The System Manager Controller is a Mac-based chip that runs on the Mac and manages things like fan speed, power management, and more.
Most Macs use the top key for this, but some require battery or power cord.
Recovery Mode: Command + R
Recovery mode is the key to solving many Mac problems through a user-friendly environment. The recovery partition is a separate partition of the Mac OS, through which you can access Disk Utility and fix your disk problems.
You will also be able to use the Terminal and reinstall the Mac OS.
Alternatively, you can also enable the recovery mode by holding down the “Command + Option + R” keys.
In this case, the necessary tools are first downloaded from the Internet. If your recovery partition is damaged, this method can fix your problem.
Disc Mode Objective: T
If you intend to move information from one Mac to another, the target disk mode or “Target Disk” makes it easy for you.
By setting up the Mac in the target disk mode, you can connect it to another Mac and move your files between them.
In other words, this mode turns your Mac into a hard drive interface. To do this, use the appropriate cable. According to Apple, the following cables are appropriate:
Thunderbolt 3 (USB-C): For iMac Pro or iMac 2017, MacBook Pro 2016 and newer.
USB-C: Applies to MacBook 2015 and newer.
Uses USB-A cables to USB-A, Apple-USB-C charging cables or Mini DisplayPort common cables.
Single-player mode: Command + S
Single-User Mode Your Mac enters a text environment with no graphical interface and no partition of your memory by default.
You will only have access to the Unix command line in which you must also use text commands.
This mode allows you to fix problems that prevent your Mac from running. By doing this, you can try to fix your disk problems, transfer information from partition to other partitions or force your disk to open.
For these things, you must master the commands for each one.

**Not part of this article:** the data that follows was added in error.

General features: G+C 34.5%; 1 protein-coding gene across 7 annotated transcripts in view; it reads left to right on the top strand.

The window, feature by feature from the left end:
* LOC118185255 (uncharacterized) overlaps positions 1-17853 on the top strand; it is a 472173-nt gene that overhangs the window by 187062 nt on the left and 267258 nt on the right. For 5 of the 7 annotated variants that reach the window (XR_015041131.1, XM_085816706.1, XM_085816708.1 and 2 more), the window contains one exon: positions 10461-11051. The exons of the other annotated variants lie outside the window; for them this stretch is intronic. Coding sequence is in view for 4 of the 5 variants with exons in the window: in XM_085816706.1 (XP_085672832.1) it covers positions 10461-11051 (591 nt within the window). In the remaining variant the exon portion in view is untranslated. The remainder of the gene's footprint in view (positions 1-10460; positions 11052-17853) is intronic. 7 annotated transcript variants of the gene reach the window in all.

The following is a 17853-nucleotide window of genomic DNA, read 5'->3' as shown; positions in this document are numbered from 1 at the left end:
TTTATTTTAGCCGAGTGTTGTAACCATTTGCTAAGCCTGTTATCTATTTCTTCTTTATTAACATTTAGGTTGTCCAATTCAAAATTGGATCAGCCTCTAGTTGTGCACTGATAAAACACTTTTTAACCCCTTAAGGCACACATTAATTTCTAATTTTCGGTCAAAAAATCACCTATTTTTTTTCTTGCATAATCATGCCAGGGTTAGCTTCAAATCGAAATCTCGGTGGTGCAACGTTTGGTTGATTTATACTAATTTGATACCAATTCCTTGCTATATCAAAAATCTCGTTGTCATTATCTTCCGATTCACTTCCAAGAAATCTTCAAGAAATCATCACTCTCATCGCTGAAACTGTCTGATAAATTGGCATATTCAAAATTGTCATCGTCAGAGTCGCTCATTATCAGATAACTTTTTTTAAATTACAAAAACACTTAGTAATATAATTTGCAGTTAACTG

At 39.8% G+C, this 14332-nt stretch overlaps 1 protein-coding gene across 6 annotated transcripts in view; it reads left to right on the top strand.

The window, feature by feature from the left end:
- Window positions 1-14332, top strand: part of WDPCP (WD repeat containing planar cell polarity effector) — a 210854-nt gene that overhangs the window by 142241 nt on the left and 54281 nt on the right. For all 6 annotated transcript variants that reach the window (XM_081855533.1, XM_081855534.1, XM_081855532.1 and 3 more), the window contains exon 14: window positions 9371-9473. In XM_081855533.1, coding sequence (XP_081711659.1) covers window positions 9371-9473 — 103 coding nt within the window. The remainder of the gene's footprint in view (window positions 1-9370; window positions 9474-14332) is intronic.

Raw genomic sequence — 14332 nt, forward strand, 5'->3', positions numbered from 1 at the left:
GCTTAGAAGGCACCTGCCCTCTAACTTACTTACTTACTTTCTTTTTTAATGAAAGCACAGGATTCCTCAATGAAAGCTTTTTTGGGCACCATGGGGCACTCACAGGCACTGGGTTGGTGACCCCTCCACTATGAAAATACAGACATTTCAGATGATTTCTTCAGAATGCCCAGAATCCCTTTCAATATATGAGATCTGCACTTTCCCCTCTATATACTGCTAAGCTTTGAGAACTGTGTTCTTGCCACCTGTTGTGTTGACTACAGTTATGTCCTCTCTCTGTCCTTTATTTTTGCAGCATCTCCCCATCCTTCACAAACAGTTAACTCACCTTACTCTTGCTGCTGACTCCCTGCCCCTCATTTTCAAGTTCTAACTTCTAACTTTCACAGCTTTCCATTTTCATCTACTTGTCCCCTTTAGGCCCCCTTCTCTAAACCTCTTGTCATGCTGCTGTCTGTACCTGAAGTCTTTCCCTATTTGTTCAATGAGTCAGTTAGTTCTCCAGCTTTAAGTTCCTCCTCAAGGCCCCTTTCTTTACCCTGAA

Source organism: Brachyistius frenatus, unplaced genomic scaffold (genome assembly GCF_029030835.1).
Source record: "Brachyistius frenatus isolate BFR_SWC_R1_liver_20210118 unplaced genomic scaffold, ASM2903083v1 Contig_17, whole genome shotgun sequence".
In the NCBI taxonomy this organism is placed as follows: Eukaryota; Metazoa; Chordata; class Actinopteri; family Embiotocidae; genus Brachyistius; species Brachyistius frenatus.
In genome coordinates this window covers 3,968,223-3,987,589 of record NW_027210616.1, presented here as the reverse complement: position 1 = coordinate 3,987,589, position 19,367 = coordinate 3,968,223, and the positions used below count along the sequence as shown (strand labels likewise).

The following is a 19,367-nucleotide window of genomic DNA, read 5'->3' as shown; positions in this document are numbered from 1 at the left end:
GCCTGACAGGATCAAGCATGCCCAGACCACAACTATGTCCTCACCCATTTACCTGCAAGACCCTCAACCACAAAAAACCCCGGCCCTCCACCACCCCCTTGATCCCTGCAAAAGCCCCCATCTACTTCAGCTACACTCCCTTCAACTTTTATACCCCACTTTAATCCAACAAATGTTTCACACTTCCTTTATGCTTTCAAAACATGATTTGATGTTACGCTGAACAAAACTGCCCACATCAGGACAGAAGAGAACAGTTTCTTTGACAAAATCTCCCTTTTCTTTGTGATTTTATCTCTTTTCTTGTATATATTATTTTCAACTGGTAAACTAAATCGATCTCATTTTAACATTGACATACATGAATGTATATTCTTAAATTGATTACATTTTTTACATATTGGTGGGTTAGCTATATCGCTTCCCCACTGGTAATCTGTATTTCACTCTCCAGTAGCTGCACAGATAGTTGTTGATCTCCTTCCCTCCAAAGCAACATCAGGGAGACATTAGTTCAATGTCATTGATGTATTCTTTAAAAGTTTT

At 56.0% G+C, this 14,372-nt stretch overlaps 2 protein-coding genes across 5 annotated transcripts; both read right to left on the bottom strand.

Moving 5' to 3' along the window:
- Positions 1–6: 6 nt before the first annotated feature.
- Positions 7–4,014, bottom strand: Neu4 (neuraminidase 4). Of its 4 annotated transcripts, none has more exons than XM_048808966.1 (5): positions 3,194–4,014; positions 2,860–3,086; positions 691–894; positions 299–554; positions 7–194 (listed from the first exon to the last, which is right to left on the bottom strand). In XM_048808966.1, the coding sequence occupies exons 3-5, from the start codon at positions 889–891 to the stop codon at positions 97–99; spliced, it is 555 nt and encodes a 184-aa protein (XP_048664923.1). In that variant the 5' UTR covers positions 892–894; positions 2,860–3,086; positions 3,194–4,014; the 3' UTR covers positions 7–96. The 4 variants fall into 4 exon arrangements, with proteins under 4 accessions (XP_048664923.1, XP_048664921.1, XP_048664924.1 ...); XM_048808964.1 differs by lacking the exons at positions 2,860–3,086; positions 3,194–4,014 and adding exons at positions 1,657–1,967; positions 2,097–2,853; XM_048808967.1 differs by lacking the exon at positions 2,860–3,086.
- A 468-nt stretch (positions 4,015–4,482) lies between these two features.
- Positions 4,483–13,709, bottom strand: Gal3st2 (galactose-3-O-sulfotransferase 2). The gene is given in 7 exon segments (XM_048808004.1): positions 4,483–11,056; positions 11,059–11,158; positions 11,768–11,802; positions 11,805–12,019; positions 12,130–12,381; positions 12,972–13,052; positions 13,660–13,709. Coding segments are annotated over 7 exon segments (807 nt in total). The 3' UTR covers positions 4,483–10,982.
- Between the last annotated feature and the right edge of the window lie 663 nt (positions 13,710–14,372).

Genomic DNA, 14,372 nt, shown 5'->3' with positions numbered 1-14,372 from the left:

Verbose: Command + V mode
The “Verbose” mode (which is literally “bootstrap”) replaces your default Mac interface at startup with a detailed report to know exactly what is happening when you start your system.
This mode does not interfere with things like running Safe Mode, nor does it allow you to enter a single environment such as single-user mode.
The “Verbose” mode is used when your Mac hangs and stops at boot time.
With this feature you can see exactly what’s going on and what prevents the boot process so you can go along the path.
For example, many boot problems are related to third-party third-party plug-ins. The “Verbose” mode can detect the problematic plugin, then you can remove it from Safe Mode and fix your boot problem.
Boot Optical Drive: C
If you’re using an old-fashioned drive that comes with optical drives, you can use a CD or DVD to install a Mac or any other operating system.
Hold down the “C” key when you boot the computer, your Mac will ignore the original startup partition and boot the optical media.
Bringing a Optical Disk: Eject, F12 or Mouse
If a CD or DVD is stuck on your Mac or you want to insert another disk, you can turn on the Mac and immediately hold one of the F12, Eject or Mouse buttons to remove the computer.
Boot the NetBoot service: N
NetBoot allows system administrators to boot the computer through an image on the network.
It’s natural that most home users never need this kind of thing. This feature allows companies to customize the Mac OS based on their needs and create a special image for each user.
Then they can implement these images over the network on the systems so that they do not need to handle each system individually.
Alternatively, you can also use the “Option + N” keys to select the default image so that you do not need to use custom images for any user or hardware.
Login shortcuts in Mac OS
The following combines the behavior of the Mac when logging in.
Disable automatic login: Left Shift
If you set your Mac to automatically login, you can tell it to ignore these settings by holding down the “Left Shift” key after the boot screen (when the white Apple icon appears and a progress bar). To take
By doing this, go to the normal login screen and choose your account. You can also sign in as a guest user.
Avoid running Login or opening windows: Shift
If you want to prevent the logon from running, or do not want to open the previous windows, sign in the “Shift” key after entering the password and selecting the “Log In” option when logging in.
You can use this method if you do not want to open a window from the previous series or intend to prevent the system resources from being occupied during startup.